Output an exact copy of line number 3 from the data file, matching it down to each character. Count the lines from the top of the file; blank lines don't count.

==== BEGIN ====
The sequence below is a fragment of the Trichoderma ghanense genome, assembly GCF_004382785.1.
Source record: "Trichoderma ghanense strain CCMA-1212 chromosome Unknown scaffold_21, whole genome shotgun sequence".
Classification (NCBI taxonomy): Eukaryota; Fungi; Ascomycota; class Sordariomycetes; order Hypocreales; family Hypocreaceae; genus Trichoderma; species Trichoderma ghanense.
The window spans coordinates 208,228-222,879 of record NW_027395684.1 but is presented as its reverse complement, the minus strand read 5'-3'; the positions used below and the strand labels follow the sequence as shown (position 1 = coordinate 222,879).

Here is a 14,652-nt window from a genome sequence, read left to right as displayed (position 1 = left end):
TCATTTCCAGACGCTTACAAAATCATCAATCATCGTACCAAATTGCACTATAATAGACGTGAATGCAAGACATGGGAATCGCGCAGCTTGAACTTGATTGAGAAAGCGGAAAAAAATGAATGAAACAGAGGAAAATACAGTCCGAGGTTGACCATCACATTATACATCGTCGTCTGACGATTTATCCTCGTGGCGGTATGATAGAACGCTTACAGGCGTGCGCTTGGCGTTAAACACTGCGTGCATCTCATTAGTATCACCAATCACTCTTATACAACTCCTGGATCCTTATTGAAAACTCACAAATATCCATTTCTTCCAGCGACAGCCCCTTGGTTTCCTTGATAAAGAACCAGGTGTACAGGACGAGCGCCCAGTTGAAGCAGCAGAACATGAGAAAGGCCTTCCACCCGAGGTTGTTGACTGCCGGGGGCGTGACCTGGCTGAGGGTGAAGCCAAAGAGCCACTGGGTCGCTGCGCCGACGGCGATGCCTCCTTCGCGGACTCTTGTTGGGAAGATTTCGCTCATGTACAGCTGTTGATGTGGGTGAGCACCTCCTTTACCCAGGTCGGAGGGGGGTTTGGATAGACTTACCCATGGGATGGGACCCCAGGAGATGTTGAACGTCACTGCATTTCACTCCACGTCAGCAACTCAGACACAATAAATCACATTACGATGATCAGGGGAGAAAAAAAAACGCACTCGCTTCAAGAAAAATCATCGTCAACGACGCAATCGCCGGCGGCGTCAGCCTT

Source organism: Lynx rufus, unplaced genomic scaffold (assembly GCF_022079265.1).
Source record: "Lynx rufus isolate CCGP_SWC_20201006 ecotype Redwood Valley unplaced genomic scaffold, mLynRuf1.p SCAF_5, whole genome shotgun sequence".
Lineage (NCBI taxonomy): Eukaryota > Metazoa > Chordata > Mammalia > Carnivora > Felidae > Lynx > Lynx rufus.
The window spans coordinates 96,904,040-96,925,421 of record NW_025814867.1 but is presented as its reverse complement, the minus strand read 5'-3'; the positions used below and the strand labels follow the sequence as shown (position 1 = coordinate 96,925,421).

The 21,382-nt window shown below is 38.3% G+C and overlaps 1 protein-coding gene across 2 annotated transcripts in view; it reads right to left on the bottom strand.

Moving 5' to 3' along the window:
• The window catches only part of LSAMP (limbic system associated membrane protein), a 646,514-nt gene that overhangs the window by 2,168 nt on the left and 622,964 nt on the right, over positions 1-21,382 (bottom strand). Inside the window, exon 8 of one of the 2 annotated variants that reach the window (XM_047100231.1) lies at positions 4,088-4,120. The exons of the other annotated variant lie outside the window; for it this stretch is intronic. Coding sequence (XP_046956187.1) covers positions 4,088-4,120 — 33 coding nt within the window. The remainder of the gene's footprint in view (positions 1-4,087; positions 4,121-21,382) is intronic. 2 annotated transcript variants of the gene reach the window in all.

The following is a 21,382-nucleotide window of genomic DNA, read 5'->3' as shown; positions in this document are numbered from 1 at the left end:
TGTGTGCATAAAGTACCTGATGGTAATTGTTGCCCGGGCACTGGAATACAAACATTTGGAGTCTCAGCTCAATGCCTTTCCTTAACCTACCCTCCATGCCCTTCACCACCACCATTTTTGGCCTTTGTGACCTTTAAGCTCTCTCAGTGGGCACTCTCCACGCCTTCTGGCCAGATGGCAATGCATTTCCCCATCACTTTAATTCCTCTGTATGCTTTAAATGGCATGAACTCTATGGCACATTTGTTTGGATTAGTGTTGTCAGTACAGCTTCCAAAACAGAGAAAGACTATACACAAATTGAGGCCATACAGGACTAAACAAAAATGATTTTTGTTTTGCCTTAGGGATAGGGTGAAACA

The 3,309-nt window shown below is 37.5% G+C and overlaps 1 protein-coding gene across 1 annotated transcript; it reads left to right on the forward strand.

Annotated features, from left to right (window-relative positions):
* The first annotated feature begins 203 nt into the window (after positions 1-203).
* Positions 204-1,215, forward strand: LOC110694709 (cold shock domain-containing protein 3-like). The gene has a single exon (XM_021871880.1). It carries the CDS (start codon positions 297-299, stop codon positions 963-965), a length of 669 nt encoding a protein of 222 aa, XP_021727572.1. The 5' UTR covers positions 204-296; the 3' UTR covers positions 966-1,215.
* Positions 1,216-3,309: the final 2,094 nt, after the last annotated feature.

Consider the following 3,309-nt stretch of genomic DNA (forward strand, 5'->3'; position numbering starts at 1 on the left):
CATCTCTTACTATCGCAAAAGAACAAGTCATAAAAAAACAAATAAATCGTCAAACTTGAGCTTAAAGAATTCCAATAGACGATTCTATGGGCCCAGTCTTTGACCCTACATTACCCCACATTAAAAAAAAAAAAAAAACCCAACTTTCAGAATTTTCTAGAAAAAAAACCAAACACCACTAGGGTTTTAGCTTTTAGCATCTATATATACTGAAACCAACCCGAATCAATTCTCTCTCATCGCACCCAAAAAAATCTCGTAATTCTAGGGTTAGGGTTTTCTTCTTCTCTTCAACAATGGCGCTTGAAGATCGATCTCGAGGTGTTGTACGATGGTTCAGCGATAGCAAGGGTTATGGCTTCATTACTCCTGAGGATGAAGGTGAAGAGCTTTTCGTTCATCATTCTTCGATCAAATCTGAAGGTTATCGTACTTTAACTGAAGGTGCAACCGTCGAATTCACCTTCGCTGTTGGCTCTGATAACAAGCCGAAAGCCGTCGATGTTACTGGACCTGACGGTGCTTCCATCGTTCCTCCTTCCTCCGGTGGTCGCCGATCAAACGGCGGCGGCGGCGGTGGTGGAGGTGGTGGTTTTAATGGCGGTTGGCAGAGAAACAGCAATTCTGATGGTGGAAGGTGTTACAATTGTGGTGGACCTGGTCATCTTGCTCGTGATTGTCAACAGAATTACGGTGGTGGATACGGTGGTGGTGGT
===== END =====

Classification (NCBI taxonomy): Eukaryota; Fungi; Ascomycota; class Sordariomycetes; order Hypocreales; family Hypocreaceae; genus Trichoderma; species Trichoderma ghanense.